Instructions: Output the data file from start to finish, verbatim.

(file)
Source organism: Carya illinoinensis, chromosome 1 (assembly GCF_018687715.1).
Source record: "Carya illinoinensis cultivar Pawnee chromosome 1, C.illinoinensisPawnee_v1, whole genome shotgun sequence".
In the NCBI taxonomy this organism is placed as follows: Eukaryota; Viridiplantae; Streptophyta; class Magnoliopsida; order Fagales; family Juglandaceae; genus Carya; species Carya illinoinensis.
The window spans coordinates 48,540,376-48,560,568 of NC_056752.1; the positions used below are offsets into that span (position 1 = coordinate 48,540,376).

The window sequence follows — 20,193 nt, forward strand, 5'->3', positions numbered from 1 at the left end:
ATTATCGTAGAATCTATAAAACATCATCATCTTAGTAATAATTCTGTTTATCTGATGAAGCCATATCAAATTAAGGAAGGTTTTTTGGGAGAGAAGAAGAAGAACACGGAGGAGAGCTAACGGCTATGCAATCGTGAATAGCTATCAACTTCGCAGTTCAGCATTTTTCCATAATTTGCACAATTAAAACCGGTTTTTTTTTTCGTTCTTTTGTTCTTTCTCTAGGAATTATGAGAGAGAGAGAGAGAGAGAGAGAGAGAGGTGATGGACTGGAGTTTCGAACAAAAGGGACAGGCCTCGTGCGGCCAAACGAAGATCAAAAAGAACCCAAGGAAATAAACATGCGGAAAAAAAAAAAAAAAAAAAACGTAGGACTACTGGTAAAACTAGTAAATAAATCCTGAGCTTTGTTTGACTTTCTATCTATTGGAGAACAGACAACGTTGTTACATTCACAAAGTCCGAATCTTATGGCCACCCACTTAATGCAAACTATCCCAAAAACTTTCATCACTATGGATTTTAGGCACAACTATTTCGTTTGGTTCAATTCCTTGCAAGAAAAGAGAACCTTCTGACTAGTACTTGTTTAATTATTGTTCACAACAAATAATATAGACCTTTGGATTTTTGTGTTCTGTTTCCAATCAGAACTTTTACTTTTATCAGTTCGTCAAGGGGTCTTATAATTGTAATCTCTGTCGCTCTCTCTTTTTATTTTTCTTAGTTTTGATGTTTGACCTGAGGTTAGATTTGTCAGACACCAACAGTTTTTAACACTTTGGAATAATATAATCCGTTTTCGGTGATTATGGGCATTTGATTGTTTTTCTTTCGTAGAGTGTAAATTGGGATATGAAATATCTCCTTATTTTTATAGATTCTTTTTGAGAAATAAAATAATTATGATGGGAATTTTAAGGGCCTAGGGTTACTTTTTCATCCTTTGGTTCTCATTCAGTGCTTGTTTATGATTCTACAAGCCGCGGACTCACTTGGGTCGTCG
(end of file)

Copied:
Source organism: Carya illinoinensis, chromosome 1 (assembly GCF_018687715.1).
Source record: "Carya illinoinensis cultivar Pawnee chromosome 1, C.illinoinensisPawnee_v1, whole genome shotgun sequence".
In the NCBI taxonomy this organism is placed as follows: Eukaryota; Viridiplantae; Streptophyta; class Magnoliopsida; order Fagales; family Juglandaceae; genus Carya; species Carya illinoinensis.
The window spans coordinates 48,540,376-48,560,568 of NC_056752.1; the positions used below are offsets into that span (position 1 = coordinate 48,540,376).

The window sequence follows — 20,193 nt, forward strand, 5'->3', positions numbered from 1 at the left end:
ATTATCGTAGAATCTATAAAACATCATCATCTTAGTAATAATTCTGTTTATCTGATGAAGCCATATCAAATTAAGGAAGGTTTTTTGGGAGAGAAGAAGAAGAACACGGAGGAGAGCTAACGGCTATGCAATCGTGAATAGCTATCAACTTCGCAGTTCAGCATTTTTCCATAATTTGCACAATTAAAACCGGTTTTTTTTTTCGTTCTTTTGTTCTTTCTCTAGGAATTATGAGAGAGAGAGAGAGAGAGAGAGAGAGAGGTGATGGACTGGAGTTTCGAACAAAAGGGACAGGCCTCGTGCGGCCAAACGAAGATCAAAAAGAACCCAAGGAAATAAACATGCGGAAAAAAAAAAAAAAAAAAAACGTAGGACTACTGGTAAAACTAGTAAATAAATCCTGAGCTTTGTTTGACTTTCTATCTATTGGAGAACAGACAACGTTGTTACATTCACAAAGTCCGAATCTTATGGCCACCCACTTAATGCAAACTATCCCAAAAACTTTCATCACTATGGATTTTAGGCACAACTATTTCGTTTGGTTCAATTCCTTGCAAGAAAAGAGAACCTTCTGACTAGTACTTGTTTAATTATTGTTCACAACAAATAATATAGACCTTTGGATTTTTGTGTTCTGTTTCCAATCAGAACTTTTACTTTTATCAGTTCGTCAAGGGGTCTTATAATTGTAATCTCTGTCGCTCTCTCTTTTTATTTTTCTTAGTTTTGATGTTTGACCTGAGGTTAGATTTGTCAGACACCAACAGTTTTTAACACTTTGGAATAATATAATCCGTTTTCGGTGATTATGGGCATTTGATTGTTTTTCTTTCGTAGAGTGTAAATTGGGATATGAAATATCTCCTTATTTTTATAGATTCTTTTTGAGAAATAAAATAATTATGATGGGAATTTTAAGGGCCTAGGGTTACTTTTTCATCCTTTGGTTCTCATTCAGTGCTTGTTTATGATTCTACAAGCCGCGGACTCACTTGGGTCGTCG